Dark Detective Noir Sees Neeson In His Element. Lose The Annoying Sidekick.
While writer/director Scott Frank’s adaptation of Lawrence Block’s book from the best-selling series featuring private eye Matthew Scudder is clearly set in the 90s, it wears it’s hard boiled 40s noir roots on its sleeves.
A Walk Among The Tombstones, the tenth Scudder book, is a bleak tale from the underside of life that examines the consequences, if not the source, of crime. Liam Neeson is in fine form as the careworn, alcoholic Scudder, with the film opening on a heart-racing scene that see the then cop mercilessly stalk down and execute a bunch of crooks who gunned down the owner of the bar in which he was quietly drinking. Following an unfortunate accident, we skip nine years forward as the world prepares in paranoid obsession for the impending millennium and possible Y2K digital oblivion.
Now working as an unlicensed private dick in the vein of Chandler’s Marlowe, the reformed tee totaller is approached by Peter (Boyd Holbrook), a fellow AA attendee and a drug addict who convinces Scudder to take up a job for his wealthy brother Kenny (Dan Stevens, unrecognisable from Downton Abbey).
It turns out that Kenny is a well-connected drug dealer, something that Scudder does not approve of, and he immediately rejects the case. That is until he hears the details of what a pair of sick serial killers did to Kenny’s wife.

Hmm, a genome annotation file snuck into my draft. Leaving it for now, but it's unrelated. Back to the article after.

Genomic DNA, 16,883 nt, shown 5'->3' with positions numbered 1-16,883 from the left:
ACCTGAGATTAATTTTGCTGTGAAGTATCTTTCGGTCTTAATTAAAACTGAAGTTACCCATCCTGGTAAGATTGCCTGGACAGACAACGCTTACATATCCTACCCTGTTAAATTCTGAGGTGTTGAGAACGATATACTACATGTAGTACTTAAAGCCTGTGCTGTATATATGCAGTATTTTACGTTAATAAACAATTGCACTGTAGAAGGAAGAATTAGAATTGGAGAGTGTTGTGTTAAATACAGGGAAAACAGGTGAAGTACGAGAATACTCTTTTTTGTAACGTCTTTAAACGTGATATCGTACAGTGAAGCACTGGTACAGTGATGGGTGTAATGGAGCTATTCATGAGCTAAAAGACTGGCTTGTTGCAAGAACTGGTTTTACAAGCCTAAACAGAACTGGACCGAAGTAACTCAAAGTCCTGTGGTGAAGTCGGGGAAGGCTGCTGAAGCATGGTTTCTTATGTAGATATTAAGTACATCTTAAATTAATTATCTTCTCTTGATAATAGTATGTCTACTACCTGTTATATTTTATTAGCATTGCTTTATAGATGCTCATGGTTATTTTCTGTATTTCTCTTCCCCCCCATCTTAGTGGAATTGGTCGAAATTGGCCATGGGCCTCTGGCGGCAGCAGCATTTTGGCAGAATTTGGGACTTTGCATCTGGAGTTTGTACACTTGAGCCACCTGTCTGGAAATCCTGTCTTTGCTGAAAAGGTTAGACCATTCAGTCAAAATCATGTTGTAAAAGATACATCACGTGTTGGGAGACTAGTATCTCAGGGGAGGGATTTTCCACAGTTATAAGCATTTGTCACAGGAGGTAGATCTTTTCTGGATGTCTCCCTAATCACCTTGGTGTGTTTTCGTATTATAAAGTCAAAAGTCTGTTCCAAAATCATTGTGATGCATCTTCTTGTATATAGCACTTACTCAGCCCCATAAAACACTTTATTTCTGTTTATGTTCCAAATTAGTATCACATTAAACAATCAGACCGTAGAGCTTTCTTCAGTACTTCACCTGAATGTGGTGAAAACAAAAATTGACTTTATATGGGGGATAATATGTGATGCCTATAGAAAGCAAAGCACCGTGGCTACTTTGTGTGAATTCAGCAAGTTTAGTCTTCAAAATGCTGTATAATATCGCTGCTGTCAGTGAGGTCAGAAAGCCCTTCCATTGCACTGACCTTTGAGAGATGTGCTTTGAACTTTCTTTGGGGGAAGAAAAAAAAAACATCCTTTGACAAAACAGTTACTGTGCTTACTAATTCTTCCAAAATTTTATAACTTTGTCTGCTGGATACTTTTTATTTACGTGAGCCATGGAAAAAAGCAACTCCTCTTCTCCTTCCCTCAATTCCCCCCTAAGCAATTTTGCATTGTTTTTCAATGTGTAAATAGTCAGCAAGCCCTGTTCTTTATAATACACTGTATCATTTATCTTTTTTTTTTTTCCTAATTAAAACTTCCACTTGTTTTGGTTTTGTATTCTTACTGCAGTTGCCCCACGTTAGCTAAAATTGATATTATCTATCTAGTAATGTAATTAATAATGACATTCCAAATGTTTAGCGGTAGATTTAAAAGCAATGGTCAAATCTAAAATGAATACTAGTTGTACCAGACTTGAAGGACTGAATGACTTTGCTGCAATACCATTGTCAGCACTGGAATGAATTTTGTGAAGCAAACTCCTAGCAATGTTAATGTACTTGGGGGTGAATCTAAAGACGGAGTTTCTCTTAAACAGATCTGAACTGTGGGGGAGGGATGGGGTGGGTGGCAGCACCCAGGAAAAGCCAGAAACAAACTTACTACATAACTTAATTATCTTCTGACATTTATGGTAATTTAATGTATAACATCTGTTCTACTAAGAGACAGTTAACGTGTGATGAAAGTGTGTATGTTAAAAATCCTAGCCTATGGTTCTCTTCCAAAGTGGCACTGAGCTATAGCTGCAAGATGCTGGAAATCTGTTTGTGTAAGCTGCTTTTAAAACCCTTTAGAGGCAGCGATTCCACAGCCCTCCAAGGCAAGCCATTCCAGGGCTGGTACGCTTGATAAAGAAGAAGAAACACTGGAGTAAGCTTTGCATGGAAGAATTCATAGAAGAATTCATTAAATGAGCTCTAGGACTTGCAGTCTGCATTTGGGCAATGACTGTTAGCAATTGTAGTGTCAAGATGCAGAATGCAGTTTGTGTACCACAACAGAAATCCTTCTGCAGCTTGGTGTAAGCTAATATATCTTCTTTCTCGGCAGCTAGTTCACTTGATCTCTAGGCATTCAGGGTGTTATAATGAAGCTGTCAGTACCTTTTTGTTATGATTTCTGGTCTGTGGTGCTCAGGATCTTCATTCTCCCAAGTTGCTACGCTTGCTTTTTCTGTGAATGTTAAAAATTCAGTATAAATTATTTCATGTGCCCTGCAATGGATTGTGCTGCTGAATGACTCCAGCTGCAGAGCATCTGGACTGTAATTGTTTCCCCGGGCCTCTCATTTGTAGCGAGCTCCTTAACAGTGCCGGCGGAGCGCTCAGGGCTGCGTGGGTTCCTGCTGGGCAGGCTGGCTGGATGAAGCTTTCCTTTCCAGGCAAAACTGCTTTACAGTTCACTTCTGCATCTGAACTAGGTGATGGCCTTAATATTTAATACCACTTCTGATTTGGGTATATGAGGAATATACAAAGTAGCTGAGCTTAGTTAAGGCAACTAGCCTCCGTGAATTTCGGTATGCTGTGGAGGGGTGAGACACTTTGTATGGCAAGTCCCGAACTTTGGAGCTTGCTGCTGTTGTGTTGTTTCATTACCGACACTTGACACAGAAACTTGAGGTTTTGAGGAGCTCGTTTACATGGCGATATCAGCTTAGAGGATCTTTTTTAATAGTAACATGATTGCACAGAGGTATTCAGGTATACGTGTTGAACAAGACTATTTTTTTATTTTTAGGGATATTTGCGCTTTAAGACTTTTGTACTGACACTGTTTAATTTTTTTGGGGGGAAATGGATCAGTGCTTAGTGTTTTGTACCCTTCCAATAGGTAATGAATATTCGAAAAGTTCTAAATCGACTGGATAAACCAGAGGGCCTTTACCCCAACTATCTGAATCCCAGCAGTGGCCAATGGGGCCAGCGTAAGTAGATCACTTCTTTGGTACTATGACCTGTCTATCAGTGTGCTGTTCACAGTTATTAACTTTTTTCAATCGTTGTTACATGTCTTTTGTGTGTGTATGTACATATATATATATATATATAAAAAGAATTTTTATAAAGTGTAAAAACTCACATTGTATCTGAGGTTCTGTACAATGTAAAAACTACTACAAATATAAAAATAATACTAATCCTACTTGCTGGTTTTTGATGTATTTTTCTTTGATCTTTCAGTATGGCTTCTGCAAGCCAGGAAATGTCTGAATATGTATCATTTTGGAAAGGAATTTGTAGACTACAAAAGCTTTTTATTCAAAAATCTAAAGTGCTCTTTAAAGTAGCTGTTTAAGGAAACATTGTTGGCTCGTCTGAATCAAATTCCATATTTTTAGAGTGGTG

Oddly, from this moment on, Kenny and Peter are portrayed as the good guys, with a truly bizarre lack of focus on their dubious dealings, considering it’s made reasonably clear that the kidnappers who grab and then mutilate Kenny’s partner, unseen bar a chillingly ambiguous opening credits scene, are at least partly doing so as punishment for their misdemeanours.
The killers are portrayed with an almost inhuman, chilling menace by David Harbour and Adam David Thompson, and alongside the crumpled stoicism of Neeson, they’re what really sell this particularly dark slice of New York life. The final showdown is quite spectacularly tense.
Less effective is an entirely unnecessary and somewhat cringe worthy segue involving homeless kid sidekick TJ, portrayed by Brian ‘Astro’ Bradley, and the complete lack of female characters on show here, other than as individual bite-sized pieces wrapped in plastic (it’s all a bit Women in Refrigerators). There’s also a bit of prolonged sag around the midsection that could use a trim.
Frank wrote the screenplay for Out of Sight, and he’s definitely got a knack for lurking in atmospheric shadows, ably assisted by cinematographer Mihai Malaimare, Jr, with a cemetery shoot out quite fantastic. With any luck, we’ll be seeing a few more of Block’s expansive series with Neeson in tow and just a little more judicial editing. And maybe a living woman or two.
Stephen A Russell